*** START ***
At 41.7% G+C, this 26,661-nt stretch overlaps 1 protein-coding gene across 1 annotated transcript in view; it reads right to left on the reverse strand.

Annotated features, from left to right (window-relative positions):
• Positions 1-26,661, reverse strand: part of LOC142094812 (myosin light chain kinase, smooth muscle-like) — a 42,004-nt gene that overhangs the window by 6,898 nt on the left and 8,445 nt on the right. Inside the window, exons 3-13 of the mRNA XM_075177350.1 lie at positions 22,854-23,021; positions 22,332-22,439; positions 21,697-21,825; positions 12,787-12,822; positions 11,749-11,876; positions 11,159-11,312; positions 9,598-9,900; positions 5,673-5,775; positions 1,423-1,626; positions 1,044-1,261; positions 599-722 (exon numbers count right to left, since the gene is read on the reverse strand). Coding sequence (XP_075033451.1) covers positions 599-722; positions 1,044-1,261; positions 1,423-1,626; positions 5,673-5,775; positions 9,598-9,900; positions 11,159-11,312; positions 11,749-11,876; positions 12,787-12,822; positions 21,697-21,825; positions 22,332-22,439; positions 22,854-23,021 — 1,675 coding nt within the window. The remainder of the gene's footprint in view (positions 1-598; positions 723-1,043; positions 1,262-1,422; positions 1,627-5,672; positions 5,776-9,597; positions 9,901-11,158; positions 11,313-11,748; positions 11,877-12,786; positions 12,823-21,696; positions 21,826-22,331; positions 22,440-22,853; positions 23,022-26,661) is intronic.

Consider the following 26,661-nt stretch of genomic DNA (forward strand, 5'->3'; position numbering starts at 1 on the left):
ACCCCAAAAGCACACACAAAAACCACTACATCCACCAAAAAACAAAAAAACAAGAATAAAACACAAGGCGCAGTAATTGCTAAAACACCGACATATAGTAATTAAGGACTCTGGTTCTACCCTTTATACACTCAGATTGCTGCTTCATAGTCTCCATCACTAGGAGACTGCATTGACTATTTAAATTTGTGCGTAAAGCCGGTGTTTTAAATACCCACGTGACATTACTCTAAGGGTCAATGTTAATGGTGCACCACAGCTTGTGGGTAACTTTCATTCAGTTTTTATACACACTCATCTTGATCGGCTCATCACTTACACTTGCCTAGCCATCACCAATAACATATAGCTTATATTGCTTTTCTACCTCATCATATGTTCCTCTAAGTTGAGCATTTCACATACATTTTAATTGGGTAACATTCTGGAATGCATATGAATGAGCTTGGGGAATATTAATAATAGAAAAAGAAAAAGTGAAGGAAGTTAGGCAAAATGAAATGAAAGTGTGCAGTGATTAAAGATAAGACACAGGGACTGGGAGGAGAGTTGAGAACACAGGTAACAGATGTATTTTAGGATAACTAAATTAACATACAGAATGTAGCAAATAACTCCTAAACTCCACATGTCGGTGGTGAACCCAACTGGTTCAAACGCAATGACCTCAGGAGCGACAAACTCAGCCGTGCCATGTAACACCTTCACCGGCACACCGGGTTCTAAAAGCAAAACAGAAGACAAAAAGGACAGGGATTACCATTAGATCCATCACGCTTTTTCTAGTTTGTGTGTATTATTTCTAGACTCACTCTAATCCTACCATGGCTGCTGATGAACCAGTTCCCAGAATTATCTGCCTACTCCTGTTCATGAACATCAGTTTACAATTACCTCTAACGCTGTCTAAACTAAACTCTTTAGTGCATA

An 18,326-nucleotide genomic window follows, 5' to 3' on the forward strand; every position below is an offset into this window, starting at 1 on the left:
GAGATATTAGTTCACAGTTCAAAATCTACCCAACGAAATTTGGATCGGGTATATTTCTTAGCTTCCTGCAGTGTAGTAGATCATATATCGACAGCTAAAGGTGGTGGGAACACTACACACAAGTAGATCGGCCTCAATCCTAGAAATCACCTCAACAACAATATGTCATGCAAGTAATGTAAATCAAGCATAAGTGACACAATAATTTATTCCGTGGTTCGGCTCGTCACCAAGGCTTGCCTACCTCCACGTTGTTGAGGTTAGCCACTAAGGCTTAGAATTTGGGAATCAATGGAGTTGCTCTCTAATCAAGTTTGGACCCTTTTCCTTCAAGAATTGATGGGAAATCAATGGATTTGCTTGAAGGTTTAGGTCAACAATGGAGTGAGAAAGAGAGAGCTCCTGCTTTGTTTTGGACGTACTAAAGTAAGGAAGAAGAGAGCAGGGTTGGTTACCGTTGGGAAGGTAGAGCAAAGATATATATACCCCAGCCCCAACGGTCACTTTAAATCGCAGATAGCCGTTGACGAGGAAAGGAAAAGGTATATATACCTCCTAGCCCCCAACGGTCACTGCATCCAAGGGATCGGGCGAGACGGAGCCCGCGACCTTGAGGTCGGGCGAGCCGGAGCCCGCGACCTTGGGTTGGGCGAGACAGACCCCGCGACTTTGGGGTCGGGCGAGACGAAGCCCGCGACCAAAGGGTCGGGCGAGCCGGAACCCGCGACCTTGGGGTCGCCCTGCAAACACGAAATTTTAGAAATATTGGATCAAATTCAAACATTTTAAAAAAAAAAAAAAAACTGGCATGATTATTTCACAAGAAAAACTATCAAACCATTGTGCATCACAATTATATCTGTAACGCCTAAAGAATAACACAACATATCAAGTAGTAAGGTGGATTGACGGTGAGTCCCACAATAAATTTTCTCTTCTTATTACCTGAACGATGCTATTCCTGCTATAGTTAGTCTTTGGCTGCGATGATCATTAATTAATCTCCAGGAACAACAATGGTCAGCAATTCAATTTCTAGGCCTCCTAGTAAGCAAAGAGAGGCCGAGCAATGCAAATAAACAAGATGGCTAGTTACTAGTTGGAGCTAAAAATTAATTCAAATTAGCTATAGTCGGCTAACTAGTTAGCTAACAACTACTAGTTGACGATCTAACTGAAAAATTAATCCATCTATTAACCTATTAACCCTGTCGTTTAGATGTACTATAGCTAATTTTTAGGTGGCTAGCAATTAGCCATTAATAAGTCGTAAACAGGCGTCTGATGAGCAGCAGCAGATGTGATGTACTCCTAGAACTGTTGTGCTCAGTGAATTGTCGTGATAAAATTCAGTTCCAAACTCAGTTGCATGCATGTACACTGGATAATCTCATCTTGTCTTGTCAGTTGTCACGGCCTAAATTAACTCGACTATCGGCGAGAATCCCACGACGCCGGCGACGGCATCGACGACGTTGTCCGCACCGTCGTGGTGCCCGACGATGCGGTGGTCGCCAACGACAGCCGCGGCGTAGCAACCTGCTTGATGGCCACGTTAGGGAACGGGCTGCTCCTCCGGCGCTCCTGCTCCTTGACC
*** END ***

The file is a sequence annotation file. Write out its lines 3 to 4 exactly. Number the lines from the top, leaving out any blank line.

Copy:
• Positions 1-26,661, reverse strand: part of LOC142094812 (myosin light chain kinase, smooth muscle-like) — a 42,004-nt gene that overhangs the window by 6,898 nt on the left and 8,445 nt on the right. Inside the window, exons 3-13 of the mRNA XM_075177350.1 lie at positions 22,854-23,021; positions 22,332-22,439; positions 21,697-21,825; positions 12,787-12,822; positions 11,749-11,876; positions 11,159-11,312; positions 9,598-9,900; positions 5,673-5,775; positions 1,423-1,626; positions 1,044-1,261; positions 599-722 (exon numbers count right to left, since the gene is read on the reverse strand). Coding sequence (XP_075033451.1) covers positions 599-722; positions 1,044-1,261; positions 1,423-1,626; positions 5,673-5,775; positions 9,598-9,900; positions 11,159-11,312; positions 11,749-11,876; positions 12,787-12,822; positions 21,697-21,825; positions 22,332-22,439; positions 22,854-23,021 — 1,675 coding nt within the window. The remainder of the gene's footprint in view (positions 1-598; positions 723-1,043; positions 1,262-1,422; positions 1,627-5,672; positions 5,776-9,597; positions 9,901-11,158; positions 11,313-11,748; positions 11,877-12,786; positions 12,823-21,696; positions 21,826-22,331; positions 22,440-22,853; positions 23,022-26,661) is intronic.

Consider the following 26,661-nt stretch of genomic DNA (forward strand, 5'->3'; position numbering starts at 1 on the left):